Review: The Ultimate Pi Day Party by Jackie Lau

Reviewed by Olive

The Ultimate Pi Day Party is the first book in Jackie Lau’s new Baldwin Village series, set in the eponymous foodie artistic neighbourhood of Toronto. The story follows Josh, a tech CEO with massive daddy issues, as he falls for Sarah, the owner of a local pie shop. After testing the delicious sweet and savoury concoctions dreamt up by Sarah, he concocts a scheme to throw the ultimate Pi Day party and win his way back into his father’s notice (Josh’s estranged dad is a retired math teacher). Turns out, Sarah is just as irresistible as her pie and romance ensues.

This book is a lot of fun and has great relationship development. Josh and Sarah are both commitment phobes with sparse relationship experiences and histories of one night stands. I loved that they both start from this awkward nervous place of starting slow and not knowing “what do I do if I actually like the person?”

Their reasons for their life choices are very different, though both center around their parents. Sarah is focused on her career and has found that anything more than one night stands inevitably leads to distraction – which she is terrified will equal failure. She’s getting her business off the ground and has Big Plans™️ so there’s no room in her life for more than casual. While Sarah’s anxieties are based in legitimate business concerns, they’re amplified by her memory of her mom lashing out at her and telling her she’d fail if she left her safe, small town life behind for the big scary city.

Josh got burned in a big way and this is set up as a big reveal in the story so I won’t go into what happened, other than to say that it burned his love life and his relationship with his father. He was 16 and his father basically cut him off from all attention. This is some peak dysfunctional family dynamics. Josh has been desperately trying to win his way back into his father’s life for 17 years and is constantly hurt by rejection.

Lau does a great job of developing the relationships, especially with the parents, through their phone interactions. Sarah’s mom shouts at her on the phone, afraid of being drowned out by all the big city noise. Josh’s dad answers every call but his promptly so the need to wait ring after ring for his mother to pick up his calls is excruciating. Sarah and Josh, modern folk that they are, interact almost exclusively via text message (and one spectacular email thread).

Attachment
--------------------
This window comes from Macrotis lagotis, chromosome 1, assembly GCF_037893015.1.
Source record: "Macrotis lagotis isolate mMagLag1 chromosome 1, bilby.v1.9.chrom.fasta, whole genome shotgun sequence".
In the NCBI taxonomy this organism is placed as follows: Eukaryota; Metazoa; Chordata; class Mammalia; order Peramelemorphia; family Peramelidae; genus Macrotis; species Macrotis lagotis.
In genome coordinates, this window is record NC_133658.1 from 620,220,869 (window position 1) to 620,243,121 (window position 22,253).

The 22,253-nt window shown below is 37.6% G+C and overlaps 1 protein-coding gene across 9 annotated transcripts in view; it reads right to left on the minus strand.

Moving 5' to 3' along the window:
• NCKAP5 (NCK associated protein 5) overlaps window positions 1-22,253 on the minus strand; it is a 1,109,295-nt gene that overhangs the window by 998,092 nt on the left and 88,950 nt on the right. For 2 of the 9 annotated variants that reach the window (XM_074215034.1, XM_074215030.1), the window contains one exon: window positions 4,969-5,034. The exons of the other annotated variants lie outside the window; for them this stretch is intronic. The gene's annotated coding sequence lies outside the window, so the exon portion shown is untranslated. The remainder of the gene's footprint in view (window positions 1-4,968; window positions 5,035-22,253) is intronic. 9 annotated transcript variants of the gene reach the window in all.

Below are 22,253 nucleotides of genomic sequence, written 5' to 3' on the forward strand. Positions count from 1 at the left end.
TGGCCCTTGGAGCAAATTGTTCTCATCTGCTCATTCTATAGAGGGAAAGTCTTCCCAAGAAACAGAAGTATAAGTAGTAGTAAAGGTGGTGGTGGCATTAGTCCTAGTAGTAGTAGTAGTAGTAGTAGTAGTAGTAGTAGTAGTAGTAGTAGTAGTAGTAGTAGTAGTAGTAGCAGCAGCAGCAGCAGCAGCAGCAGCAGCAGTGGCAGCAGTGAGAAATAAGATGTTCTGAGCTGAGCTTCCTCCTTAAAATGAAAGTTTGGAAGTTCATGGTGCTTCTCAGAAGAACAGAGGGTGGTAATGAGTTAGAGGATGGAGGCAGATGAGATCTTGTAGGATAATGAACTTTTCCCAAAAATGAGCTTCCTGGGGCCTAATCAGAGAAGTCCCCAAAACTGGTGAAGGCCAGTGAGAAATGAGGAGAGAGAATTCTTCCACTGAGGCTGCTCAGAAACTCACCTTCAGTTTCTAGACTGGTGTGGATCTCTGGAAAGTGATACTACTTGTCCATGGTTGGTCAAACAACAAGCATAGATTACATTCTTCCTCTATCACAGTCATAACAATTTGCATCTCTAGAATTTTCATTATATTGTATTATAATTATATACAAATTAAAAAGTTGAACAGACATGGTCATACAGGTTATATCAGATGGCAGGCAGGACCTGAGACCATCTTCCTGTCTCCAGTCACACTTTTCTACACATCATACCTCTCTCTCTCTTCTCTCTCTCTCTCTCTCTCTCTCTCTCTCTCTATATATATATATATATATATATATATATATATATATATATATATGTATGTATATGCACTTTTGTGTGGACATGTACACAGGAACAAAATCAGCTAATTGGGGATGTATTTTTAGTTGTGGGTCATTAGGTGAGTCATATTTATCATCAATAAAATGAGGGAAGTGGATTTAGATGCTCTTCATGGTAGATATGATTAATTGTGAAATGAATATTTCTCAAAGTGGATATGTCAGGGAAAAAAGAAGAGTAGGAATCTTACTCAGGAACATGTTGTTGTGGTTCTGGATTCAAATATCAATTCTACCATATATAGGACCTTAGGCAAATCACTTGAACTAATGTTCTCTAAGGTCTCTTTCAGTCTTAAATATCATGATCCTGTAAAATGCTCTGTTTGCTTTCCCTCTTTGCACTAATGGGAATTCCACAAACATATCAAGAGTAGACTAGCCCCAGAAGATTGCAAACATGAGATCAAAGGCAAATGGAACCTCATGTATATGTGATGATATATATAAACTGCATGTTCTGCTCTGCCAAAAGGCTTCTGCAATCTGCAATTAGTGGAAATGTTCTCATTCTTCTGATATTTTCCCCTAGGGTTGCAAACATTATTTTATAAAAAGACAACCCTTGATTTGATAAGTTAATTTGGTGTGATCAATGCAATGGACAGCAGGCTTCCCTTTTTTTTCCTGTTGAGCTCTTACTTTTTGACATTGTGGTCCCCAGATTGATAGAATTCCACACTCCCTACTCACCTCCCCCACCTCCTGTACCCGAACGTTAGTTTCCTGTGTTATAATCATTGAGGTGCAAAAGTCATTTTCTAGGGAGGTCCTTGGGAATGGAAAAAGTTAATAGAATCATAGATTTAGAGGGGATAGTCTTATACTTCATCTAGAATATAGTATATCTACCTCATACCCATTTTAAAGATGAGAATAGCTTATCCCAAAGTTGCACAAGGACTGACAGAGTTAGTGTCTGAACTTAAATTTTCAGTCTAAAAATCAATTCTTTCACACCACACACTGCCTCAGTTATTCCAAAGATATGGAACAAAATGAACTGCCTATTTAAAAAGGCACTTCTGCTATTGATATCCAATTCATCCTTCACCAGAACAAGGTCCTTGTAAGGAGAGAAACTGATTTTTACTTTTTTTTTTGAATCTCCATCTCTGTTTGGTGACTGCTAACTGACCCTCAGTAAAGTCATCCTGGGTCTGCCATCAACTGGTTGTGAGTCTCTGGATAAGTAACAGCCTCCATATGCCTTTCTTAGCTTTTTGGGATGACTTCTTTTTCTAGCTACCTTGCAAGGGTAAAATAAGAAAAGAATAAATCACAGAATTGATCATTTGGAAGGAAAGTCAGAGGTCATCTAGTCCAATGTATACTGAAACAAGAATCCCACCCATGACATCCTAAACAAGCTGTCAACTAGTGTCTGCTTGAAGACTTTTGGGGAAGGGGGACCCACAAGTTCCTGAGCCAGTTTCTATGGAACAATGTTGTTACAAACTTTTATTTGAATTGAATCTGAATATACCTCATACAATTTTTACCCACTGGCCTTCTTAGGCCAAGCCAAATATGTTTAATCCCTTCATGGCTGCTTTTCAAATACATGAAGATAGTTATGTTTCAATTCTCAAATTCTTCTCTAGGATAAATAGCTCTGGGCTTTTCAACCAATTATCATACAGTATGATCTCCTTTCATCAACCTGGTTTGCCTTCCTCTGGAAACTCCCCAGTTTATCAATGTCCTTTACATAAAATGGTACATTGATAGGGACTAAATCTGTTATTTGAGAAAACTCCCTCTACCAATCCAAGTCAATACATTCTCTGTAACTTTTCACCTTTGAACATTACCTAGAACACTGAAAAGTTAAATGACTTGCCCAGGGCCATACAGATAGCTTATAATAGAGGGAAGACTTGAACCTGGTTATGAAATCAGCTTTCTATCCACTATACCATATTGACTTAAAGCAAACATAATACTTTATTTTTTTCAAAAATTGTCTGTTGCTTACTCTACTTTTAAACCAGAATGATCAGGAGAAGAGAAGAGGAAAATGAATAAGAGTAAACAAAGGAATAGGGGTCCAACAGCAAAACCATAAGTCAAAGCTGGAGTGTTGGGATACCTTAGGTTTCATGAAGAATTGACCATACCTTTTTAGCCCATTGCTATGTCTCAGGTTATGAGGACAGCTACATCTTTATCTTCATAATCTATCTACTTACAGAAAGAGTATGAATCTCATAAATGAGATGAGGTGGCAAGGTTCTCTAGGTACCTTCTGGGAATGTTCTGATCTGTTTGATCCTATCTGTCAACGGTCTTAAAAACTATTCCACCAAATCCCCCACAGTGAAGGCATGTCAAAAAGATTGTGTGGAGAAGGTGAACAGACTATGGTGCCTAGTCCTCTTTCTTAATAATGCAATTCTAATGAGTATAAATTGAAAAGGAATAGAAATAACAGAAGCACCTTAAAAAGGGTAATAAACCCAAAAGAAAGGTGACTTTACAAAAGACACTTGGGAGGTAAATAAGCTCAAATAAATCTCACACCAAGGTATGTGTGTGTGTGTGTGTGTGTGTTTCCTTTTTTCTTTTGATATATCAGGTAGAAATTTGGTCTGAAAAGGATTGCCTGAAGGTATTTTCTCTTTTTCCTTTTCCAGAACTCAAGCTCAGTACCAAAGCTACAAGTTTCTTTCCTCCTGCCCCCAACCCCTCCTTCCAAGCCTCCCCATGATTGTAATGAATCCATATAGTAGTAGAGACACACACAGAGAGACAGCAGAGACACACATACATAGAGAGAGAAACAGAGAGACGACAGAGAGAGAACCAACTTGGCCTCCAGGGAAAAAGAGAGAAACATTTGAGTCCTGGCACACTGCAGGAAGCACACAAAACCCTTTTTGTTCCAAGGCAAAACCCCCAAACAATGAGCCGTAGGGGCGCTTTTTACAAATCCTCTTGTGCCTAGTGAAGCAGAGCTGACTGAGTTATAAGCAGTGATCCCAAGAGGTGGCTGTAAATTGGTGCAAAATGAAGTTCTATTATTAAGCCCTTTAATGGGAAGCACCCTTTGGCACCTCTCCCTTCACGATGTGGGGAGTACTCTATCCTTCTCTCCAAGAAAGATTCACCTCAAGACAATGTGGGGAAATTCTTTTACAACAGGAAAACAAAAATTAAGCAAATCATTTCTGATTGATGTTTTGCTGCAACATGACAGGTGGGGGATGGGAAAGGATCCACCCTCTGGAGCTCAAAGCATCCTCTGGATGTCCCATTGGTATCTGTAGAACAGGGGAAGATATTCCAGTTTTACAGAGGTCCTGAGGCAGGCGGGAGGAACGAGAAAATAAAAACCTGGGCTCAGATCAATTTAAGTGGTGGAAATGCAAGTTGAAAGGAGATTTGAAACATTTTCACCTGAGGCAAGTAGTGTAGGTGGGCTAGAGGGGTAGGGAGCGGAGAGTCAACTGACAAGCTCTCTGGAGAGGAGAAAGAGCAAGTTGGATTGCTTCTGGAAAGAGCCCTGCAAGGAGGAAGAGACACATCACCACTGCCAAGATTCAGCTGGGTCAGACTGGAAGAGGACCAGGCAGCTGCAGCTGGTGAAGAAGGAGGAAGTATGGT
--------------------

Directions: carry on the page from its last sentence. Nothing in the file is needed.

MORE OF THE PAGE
The romance is well done. Both characters are afraid of this being more than casual and both arrive at the realisation that they WANT that in their own time and in ways that fit with who they are as people. The flirting is awesome and commences almost immediately. There are epic fail moments and intentionally gratuitous shirtless moments and they’re all fantastic. The peripheral characters, Josh’s best friend and business partner Amrita and Sarah’s new friend Chloe, add excellent perspective and inject silliness in key moments.

The conflict and resolution portion didn’t work as well for me. I struggle a bit with Josh’s dad overall but I can absolutely see the conflict happening in the way it’s portrayed. The breakup fits with the rest of the story, however infuriating it is (I was SO MAD on Sarah’s behalf). The makeup … leaves a little something to be desired. Both characters talk things out with the parent in question and both are able to move past the thing holding them back.

On Sarah’s part, this felt genuine. For Josh, I really wanted to see something more. He’s got this long history of parental trauma and however much we all may want to just get over the baggage we carry from our parents, that’s rarely how it works and Josh’s situation is deeper than general family dysfunction. It makes the HEA a little less believable and more of a HFN, especially considering that Sarah’s already got some fears and trust issues of her own.

Still, overall great stuff here with the wonderful characterisations I’ve come to expect from Lau.

Rating: B+

*ARC provided by author

Click to purchase: Amazon

The Ultimate Pi Day Party
by Jackie Lau
Release Date: March 5, 2019
Publisher: Self published

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